Deportation policies can inadvertently disseminate ideas and criminal networks between countries, unintentionally increasing migration back to the US
Although several governments have enacted strict measures targeting gangs, the historical factors underlying their growth have been largely overlooked. In this context, the spread of gangs along migration corridors has been attributed to US deportation policy (Ambrosius 2021). This unintended consequence of deportation can result in the proliferation of gang activities which include violence, drug trafficking, extortion and human smuggling.
In 1996, the US Illegal Immigration Responsibility Act suddenly increased the number of deportations with members of large gangs (MS-13 and 18th street) founded in Los Angeles being sent back to El Salvador. In a recent paper (Sviatschi 2022a) exploring the exportation of US criminal capital to El Salvador, I find evidence that US deportations led to an increase in homicide rates and gang activity in El Salvador. In addition, deportations also resulted in increased gang recruitment and migration of Salvadoran children.
Deportation from the US to El Salvador
During the 1980s, Salvadoran children joined the aforementioned gangs in Los Angeles where many families had migrated after El Salvador’s civil conflict. Though these gangs were not extremely violent initially, after spending time in US prisons, members gained skills related to extortion and violence. The 1996 change in deportation policies sent gang members back to their home countries where most deportees returned to their birth municipality. This setting yields three useful sources of variation: (i) geographical variation in the location of US gangs in El Salvador and deportees’ birthplace, (ii) over-time variation in criminal deportations in the US, and (iii) variation in the age of exposure of Salvadorian children to gangs. By comparting changes in outcomes between birth and nonbirth municipalities in El Salvador, I can measure how the arrival of gang members from the United States affected US gang-related activities (extortion and drug trafficking), homicide rates, and child recruitment before and after the change in policy. The idea is that gang deportees’ arrival had a larger effect in municipalities where they settled, which can be predicted by their places of birth, and that within these areas, it affected young children more given that gangs heavily recruit children less than age 15
US deportation policy and gang activity in El Salvador
My results found that gang activity in El Salvador was positively associated with US deportation policy. Figure 1 illustrates that the number of incarcerated individuals affiliated with US gangs sharply increased in municipalities that received deportees between 1996 and 1997 relative to those that did not.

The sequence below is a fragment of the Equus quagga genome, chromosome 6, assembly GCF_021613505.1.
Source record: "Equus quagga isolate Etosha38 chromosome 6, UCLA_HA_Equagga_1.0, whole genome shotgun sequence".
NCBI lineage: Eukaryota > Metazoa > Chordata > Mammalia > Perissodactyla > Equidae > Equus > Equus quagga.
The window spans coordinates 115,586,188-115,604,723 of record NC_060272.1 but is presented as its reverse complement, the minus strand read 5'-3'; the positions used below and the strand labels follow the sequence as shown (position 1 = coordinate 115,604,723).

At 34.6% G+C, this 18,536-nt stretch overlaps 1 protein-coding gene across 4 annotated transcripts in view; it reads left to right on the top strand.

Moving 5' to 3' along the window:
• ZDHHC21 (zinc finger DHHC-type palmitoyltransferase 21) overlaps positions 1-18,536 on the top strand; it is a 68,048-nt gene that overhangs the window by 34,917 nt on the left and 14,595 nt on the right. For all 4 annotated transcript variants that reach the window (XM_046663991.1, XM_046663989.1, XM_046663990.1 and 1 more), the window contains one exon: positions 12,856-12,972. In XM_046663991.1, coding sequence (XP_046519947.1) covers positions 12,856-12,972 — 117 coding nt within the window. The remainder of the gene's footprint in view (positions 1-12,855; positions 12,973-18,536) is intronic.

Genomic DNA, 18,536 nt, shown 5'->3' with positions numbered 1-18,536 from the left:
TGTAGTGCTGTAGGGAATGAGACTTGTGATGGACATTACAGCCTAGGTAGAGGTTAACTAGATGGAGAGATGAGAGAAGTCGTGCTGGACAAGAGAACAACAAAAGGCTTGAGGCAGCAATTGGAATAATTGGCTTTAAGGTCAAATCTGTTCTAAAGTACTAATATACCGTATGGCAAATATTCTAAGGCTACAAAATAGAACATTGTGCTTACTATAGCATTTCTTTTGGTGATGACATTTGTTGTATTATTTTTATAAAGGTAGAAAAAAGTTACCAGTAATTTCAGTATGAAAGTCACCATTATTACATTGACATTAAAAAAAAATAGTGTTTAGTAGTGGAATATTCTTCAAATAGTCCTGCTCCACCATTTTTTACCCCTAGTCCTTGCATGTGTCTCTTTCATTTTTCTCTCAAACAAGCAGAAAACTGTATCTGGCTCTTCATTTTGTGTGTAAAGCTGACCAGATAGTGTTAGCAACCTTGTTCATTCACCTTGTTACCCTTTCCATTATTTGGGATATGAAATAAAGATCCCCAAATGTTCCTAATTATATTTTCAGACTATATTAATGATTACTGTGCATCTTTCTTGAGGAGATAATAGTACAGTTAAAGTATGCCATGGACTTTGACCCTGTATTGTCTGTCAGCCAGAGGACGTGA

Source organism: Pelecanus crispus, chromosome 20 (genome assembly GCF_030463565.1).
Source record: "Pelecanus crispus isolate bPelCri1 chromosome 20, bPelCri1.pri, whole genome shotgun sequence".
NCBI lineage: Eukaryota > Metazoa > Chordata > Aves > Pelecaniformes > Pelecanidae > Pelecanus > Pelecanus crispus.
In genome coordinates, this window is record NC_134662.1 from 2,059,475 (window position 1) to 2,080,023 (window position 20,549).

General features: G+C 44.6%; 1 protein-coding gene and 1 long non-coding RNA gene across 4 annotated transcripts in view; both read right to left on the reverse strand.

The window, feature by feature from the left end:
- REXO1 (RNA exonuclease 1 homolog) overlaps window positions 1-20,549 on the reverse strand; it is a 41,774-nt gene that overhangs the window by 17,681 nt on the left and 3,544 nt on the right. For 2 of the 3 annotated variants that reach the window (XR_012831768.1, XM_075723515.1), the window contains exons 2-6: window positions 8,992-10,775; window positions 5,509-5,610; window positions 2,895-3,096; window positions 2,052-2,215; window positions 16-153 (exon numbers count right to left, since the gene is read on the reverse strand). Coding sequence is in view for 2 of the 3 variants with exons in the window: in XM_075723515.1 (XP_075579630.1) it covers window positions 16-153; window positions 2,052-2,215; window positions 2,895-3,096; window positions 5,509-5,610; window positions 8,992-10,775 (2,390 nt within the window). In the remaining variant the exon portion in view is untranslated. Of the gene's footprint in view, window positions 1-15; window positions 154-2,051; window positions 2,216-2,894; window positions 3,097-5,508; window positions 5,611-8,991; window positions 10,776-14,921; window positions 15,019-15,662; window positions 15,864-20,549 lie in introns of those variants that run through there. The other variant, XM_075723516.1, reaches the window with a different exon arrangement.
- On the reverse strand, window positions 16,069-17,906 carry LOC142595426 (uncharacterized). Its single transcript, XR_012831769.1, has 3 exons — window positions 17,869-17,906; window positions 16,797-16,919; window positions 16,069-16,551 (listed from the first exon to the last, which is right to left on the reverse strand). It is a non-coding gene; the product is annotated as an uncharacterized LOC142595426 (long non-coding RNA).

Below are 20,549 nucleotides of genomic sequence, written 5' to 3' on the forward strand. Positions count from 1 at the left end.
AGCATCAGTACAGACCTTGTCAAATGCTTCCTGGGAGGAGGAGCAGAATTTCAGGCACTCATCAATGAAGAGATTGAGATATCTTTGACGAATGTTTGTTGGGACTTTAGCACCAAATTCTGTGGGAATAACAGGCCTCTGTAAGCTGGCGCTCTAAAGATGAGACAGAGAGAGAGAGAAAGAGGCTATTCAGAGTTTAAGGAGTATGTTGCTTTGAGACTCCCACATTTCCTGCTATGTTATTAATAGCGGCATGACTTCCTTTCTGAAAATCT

Figure 1 Incarceration rate of US affiliated gang members in El Salvador
US deportation policy and crime in El Salvador
I also explored the extent to which increased gang activity translated to spikes in gang-specific crime in El Salvador. Extortion and drug trafficking activities double, and violence increases by 40% between 1985 and 2011. Similarly, incarceration rates with US gang affiliation, increased by a similar magnitude in the same time frame, as shown in Figure 2.
Conversely, incarceration rates for non-gang related crime did not exhibit any abnormal dynamics in deportees’ birth municipalities. This suggests that legislative changes, enforcement conditions, and policy changes cannot explain the results. I find that my main results are not driven by an increase in non-criminal deportations, deportee’s exposure to violence during the civil conflict, nor negative selection of immigrants to the US (such as violent individuals migrating to the US in the first place). Therefore, this implies that crime in El Salvador only increased due to the deportation of gang members from the US.
Figure 2 The 1996 shock and crime
A) The 1996 shock and homicide
B) The 1996 shock and gang specific crime
Gang recruitment of children
Having found increases in gang activity in El Salvador, particularly in crimes requiring intensive gang-specific human capital, I analyse the extent to which deportee’s negative spill-over effects in Central America include not only the proliferation of criminal knowledge but also the recruitment of native children into the gangs. I exploit the variation in exposure of Salvadorian children to gangs by cohorts of birth.